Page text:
Gold Bond Scheme

It looks a lot more attractive, this time around…

The second tranche of the Sovereign Gold Bond scheme seems to be better designed and executed compared to the first tranche. Considering the current global scenario and asset preferences, one must seriously look at the Sovereign Gold Bond scheme this time around. Here is why…

Pricing looks better…

 The second tranche of gold bonds has been priced at Rs.2600/gm, which is lower than the current market price. This is contrary to the first tranche wherein the issue price of the gold bond was fixed at higher than the prevailing market rate. This made it a non-starter in the first place. That problem has been obviated in the second tranche. From a retail investor perspective, this scheme adds a lot of value as gold can be held in non-physical form and there is no additional cost involved.

Global market scenario is ideal…

Gold has typically given best returns in times of economic, political and geo-political uncertainty. Today, there is a general aversion towards financial assets as gold appears to be a better bet as a safe-haven investment. Secondly, gold has corrected sharply in the global markets from a high of $1900/oz in late 2011 to a low of $1050/oz in 2015. This fall was largely a reverse trade on the US dollar. With the dollar substantially strong and concerns in Europe, Middle East, West Asia and in China, it seems like the time for gold may have arrived. At least, it may be one of the best stores of value in such volatile conditions. That will hold gold in good stead and that is likely to favor prices in the medium term.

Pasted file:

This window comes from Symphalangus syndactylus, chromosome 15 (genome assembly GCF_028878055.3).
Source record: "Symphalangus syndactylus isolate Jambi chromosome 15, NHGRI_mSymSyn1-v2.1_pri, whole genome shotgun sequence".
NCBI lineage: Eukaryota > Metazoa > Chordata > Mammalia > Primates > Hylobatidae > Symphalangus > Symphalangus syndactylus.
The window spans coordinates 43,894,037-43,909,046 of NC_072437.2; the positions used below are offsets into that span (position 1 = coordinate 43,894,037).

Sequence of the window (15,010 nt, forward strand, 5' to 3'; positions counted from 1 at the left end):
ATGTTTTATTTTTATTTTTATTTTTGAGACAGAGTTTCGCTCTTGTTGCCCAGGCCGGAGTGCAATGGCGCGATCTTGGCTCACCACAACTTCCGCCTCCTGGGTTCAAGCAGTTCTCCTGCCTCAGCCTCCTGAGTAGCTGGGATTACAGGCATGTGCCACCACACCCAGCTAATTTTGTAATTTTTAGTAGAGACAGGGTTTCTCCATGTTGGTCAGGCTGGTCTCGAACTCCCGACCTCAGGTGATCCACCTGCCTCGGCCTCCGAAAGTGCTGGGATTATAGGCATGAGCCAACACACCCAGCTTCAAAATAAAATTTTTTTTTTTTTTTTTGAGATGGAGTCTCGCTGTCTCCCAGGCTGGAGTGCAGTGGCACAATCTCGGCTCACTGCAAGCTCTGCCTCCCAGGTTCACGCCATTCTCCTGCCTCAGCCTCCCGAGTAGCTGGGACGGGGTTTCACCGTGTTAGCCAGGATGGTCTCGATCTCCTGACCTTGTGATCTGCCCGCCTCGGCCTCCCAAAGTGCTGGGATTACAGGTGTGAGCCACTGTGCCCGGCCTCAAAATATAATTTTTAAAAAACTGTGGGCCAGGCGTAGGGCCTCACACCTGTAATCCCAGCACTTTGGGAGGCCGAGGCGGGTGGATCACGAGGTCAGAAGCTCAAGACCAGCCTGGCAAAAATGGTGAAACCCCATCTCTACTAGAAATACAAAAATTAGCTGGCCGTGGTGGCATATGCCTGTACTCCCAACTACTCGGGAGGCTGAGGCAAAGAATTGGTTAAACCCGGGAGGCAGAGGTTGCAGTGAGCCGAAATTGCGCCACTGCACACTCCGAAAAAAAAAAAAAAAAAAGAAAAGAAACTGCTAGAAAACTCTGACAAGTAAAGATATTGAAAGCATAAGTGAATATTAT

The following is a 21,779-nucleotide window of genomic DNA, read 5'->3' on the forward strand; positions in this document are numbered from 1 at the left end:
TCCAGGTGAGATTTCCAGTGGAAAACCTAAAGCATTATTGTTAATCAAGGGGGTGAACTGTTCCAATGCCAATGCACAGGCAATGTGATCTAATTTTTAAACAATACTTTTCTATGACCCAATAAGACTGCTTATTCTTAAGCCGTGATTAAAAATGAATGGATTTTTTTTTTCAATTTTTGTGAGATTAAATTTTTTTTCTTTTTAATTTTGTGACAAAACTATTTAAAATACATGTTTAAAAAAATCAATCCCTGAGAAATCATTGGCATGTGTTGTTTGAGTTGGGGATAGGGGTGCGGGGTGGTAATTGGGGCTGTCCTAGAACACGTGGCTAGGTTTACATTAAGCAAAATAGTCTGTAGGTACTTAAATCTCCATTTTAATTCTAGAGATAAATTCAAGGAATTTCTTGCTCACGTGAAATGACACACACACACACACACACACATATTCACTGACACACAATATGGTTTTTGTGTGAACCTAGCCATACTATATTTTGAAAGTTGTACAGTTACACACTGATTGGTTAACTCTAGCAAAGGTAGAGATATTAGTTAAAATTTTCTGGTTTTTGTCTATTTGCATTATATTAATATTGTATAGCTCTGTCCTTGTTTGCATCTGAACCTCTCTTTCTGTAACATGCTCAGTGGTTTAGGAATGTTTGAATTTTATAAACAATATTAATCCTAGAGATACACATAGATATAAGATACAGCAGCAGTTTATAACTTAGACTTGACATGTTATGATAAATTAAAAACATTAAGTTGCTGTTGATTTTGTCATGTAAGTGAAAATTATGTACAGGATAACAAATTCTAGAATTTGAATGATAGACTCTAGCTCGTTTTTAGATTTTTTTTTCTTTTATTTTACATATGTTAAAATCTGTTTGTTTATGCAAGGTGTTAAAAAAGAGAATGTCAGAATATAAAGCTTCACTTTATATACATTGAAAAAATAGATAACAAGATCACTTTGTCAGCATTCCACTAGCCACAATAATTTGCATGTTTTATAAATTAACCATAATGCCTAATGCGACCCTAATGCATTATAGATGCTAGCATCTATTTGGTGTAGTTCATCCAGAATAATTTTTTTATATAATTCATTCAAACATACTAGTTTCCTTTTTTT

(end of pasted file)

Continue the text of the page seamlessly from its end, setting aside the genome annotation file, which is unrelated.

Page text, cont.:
What else can the government do?

The government can do a few more things to make this scheme more attractive. To begin with, the government can make these bonds available on tap so that retail investors can do a SIP on these gold bonds since it is possible to buy as low as 2 grams denomination. The government needs to ensure that more tax breaks are extended to gold bonds. To encourage shift towards gold bonds, they can be given the status of securities as opposed to physical gold. The government can look at tax breaks on investment as well as interest on the bonds.

The gold bond scheme will add a lot of value as it will cut down on the appetite for physical gold. India is paying precious foreign exchange to import gold and that be reduced if the investment demand can be channeled into the non-physical mode. Finally the scheme has been well thought through and well executed. One only wishes that it becomes a little more tax-friendly, considering its economic benefits. The gold bonds surely deserve a tax break. That will surely go a long way! ©

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